Ron Paul: Trump ‘racing towards disastrous war’ with Iran or N.Korea
“President Trump seems to be impatiently racing toward at least one disastrous war. Maybe two. The big question is who will be first? North Korea or Iran?” wrote the 81-year-old former congressman in his weekly column published on the site of his Ron Paul Institute for Peace and Prosperity.
“With continuing pressure from both Democrats and Republicans over the unproven ‘Russiagate’ allegations, it increasingly looks like he will seek relief by starting a ‘nice little war.’ If he does so, however, his presidency will likely be over and he may end up blundering into a much bigger war in the process,” states Paul, who contested the Republican presidential nomination in 2008 and 2012.
The new White House administration has attempted to exert unprecedented pressure on Pyongyang amid a series of missiles test carried out on the orders of Kim Jong-un over the past year.
Paul believes that Trump is looking to play a proactive role in any standoff with the Kim regime, saying, that displays, such as the recent US B-1 bomber flight over the Korean peninsula, sends “a clear message that he is ready to attack.”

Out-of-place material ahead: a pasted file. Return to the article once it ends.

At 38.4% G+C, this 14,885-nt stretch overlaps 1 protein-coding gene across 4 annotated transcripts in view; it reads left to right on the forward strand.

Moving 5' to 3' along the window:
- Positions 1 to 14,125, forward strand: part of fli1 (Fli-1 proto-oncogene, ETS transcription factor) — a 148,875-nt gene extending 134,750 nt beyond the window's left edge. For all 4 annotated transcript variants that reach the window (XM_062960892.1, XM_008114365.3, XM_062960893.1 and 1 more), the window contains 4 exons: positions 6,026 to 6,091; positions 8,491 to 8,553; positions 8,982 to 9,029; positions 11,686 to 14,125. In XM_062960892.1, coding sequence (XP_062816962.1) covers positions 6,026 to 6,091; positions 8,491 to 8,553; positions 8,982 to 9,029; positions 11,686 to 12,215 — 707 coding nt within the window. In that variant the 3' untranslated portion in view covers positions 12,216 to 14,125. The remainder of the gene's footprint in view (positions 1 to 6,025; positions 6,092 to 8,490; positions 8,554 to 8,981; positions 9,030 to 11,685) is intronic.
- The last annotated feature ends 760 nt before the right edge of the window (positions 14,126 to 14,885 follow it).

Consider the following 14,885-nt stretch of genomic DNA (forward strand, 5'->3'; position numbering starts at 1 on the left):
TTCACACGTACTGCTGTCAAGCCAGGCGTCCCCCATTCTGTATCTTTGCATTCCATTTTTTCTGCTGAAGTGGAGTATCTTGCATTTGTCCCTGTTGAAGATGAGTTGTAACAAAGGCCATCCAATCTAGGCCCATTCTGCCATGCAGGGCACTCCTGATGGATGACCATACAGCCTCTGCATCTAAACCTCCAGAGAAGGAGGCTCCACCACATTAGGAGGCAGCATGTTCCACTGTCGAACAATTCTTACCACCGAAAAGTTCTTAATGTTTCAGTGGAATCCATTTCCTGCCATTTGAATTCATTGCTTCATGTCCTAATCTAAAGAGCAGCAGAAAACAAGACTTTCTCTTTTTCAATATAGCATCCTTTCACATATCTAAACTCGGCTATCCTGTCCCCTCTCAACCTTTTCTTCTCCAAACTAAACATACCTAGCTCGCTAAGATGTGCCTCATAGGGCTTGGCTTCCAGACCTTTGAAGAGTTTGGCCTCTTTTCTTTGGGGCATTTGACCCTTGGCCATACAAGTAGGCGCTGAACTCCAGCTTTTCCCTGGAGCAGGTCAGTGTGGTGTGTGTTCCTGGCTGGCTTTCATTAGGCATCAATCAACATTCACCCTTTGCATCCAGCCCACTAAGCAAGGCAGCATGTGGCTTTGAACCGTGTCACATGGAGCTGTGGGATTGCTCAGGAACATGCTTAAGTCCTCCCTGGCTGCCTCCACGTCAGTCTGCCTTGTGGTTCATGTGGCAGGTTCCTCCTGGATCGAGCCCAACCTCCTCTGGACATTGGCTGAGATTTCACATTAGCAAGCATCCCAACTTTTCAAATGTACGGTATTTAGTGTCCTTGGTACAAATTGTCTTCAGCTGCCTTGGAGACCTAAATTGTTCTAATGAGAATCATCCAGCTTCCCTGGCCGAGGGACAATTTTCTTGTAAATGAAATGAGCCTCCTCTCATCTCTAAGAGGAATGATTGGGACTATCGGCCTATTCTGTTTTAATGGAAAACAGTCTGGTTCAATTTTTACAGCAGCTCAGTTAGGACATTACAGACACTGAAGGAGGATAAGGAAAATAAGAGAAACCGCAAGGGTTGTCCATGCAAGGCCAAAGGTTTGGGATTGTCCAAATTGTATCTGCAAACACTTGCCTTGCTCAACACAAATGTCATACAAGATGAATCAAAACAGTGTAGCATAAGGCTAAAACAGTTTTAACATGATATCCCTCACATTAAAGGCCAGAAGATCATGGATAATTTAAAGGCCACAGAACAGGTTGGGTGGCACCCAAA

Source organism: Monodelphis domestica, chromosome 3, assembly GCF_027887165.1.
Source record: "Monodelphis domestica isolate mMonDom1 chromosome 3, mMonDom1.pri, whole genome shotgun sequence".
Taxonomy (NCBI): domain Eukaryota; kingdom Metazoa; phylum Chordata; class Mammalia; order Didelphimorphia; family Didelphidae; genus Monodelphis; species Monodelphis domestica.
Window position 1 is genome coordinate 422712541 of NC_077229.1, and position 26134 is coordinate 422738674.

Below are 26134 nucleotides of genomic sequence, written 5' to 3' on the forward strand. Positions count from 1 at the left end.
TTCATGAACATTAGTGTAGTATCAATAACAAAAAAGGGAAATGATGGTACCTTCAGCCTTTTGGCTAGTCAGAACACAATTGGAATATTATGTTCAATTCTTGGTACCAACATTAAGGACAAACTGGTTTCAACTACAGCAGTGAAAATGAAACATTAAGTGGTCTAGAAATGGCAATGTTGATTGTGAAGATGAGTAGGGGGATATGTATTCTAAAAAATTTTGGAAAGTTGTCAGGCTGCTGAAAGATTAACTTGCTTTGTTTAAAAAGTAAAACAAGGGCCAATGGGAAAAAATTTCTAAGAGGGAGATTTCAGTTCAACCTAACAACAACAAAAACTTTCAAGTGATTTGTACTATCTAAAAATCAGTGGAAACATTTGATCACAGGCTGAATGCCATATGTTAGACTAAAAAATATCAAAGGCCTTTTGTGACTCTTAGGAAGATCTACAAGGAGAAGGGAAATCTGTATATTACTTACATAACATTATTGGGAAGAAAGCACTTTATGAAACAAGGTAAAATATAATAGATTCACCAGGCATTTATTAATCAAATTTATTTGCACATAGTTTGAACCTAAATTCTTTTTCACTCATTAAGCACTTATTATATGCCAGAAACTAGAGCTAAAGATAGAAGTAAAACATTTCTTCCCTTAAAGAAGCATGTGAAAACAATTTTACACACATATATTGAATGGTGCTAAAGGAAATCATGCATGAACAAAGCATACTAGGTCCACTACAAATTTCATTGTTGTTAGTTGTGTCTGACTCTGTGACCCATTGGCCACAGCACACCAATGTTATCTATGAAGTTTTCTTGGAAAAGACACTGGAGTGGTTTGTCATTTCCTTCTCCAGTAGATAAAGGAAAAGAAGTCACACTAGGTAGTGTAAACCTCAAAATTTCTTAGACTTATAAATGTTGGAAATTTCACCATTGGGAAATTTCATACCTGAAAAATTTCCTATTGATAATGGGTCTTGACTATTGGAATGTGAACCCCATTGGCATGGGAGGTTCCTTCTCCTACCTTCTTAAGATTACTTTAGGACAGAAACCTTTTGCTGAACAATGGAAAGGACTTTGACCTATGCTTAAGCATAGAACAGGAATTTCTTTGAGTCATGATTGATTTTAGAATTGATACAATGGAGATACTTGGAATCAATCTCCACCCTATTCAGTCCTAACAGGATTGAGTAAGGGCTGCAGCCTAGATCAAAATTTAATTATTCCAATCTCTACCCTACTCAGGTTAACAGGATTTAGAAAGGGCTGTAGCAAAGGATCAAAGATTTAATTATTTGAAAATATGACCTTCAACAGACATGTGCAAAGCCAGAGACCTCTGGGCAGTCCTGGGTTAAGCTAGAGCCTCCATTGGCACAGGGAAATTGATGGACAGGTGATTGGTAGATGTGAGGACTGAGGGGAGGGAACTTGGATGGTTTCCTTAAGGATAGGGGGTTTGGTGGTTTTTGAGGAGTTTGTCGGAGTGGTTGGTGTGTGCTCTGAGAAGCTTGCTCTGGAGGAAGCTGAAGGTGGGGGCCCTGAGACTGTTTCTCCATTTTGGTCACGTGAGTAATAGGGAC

Paul further criticizes the scaling up of US naval forces in the Persian Gulf in recent months, which led to clashes between Iranian and American vessels.
“Imagine if the US Navy had encountered Iranian warships in the Gulf of Mexico firing machine guns at them when they approached the Iranians,” writes Paul, who has consistently advocated a policy of non-interventionism.
He also notes that Iran is complying with the terms of the Obama-era nuclear agreement, apparently to Trump's dismay.
And although Paul did not endorse any of the 2016 candidates, his son Rand Paul, who ran for the nomination, did, with Trump emerging as the most popular major-party politician among libertarian voters, with many of his policies superficially echoing Paul’s own stance.
“Although Trump’s bombastic rhetoric on Iran and North Korea has been pretty consistent, the American people voted Trump because he was seen as the less likely of the two candidates to get the US into a major war,” writes Paul.
“A recent study by Boston University and the University of Minnesota concluded that Trump won the most votes in parts of the country with the highest military casualties… These are the Americans living in the swing states of Wisconsin, Pennsylvania, and Michigan that surprised the pundits by voting for Trump over Hillary.”
With the US establishment distracted, Paul advocates for his supporters to “make their voices heard” and drag attention back to the international arena, to stop Trump “blustering us into one or two wars that will make Iraq and Afghanistan look like cakewalks by comparison.”